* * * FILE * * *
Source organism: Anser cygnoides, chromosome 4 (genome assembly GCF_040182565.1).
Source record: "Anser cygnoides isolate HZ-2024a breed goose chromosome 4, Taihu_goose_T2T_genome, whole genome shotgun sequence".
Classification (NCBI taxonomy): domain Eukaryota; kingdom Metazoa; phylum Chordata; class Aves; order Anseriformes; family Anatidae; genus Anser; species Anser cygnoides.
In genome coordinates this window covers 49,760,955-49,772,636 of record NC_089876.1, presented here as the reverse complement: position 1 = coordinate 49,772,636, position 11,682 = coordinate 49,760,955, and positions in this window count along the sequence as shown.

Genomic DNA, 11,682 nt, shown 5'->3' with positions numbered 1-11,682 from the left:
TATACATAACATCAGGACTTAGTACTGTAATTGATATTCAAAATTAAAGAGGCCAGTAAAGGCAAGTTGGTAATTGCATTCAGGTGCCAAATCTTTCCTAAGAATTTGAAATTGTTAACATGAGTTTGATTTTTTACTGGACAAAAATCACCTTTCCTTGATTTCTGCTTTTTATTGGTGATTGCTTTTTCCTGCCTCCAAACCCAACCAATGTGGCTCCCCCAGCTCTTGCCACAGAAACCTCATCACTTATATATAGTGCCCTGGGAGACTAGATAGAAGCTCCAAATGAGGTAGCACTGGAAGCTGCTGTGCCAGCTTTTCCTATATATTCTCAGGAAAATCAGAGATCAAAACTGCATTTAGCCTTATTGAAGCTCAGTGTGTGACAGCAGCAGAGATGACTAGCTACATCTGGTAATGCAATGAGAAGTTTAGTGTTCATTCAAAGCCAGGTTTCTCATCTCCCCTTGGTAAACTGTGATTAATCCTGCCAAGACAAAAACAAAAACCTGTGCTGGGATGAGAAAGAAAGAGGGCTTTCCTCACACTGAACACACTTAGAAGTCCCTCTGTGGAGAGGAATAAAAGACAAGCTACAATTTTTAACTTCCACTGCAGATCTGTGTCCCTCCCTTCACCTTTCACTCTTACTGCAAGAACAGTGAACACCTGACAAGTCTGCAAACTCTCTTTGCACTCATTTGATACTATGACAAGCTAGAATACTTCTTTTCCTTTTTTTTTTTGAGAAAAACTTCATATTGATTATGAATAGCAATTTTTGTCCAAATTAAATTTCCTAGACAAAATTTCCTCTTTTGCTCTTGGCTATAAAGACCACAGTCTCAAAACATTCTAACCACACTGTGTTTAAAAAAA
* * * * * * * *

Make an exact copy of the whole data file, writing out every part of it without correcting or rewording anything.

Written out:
Source organism: Anser cygnoides, chromosome 4 (genome assembly GCF_040182565.1).
Source record: "Anser cygnoides isolate HZ-2024a breed goose chromosome 4, Taihu_goose_T2T_genome, whole genome shotgun sequence".
Classification (NCBI taxonomy): domain Eukaryota; kingdom Metazoa; phylum Chordata; class Aves; order Anseriformes; family Anatidae; genus Anser; species Anser cygnoides.
In genome coordinates this window covers 49,760,955-49,772,636 of record NC_089876.1, presented here as the reverse complement: position 1 = coordinate 49,772,636, position 11,682 = coordinate 49,760,955, and positions in this window count along the sequence as shown.

Genomic DNA, 11,682 nt, shown 5'->3' with positions numbered 1-11,682 from the left:
TATACATAACATCAGGACTTAGTACTGTAATTGATATTCAAAATTAAAGAGGCCAGTAAAGGCAAGTTGGTAATTGCATTCAGGTGCCAAATCTTTCCTAAGAATTTGAAATTGTTAACATGAGTTTGATTTTTTACTGGACAAAAATCACCTTTCCTTGATTTCTGCTTTTTATTGGTGATTGCTTTTTCCTGCCTCCAAACCCAACCAATGTGGCTCCCCCAGCTCTTGCCACAGAAACCTCATCACTTATATATAGTGCCCTGGGAGACTAGATAGAAGCTCCAAATGAGGTAGCACTGGAAGCTGCTGTGCCAGCTTTTCCTATATATTCTCAGGAAAATCAGAGATCAAAACTGCATTTAGCCTTATTGAAGCTCAGTGTGTGACAGCAGCAGAGATGACTAGCTACATCTGGTAATGCAATGAGAAGTTTAGTGTTCATTCAAAGCCAGGTTTCTCATCTCCCCTTGGTAAACTGTGATTAATCCTGCCAAGACAAAAACAAAAACCTGTGCTGGGATGAGAAAGAAAGAGGGCTTTCCTCACACTGAACACACTTAGAAGTCCCTCTGTGGAGAGGAATAAAAGACAAGCTACAATTTTTAACTTCCACTGCAGATCTGTGTCCCTCCCTTCACCTTTCACTCTTACTGCAAGAACAGTGAACACCTGACAAGTCTGCAAACTCTCTTTGCACTCATTTGATACTATGACAAGCTAGAATACTTCTTTTCCTTTTTTTTTTTGAGAAAAACTTCATATTGATTATGAATAGCAATTTTTGTCCAAATTAAATTTCCTAGACAAAATTTCCTCTTTTGCTCTTGGCTATAAAGACCACAGTCTCAAAACATTCTAACCACACTGTGTTTAAAAAAA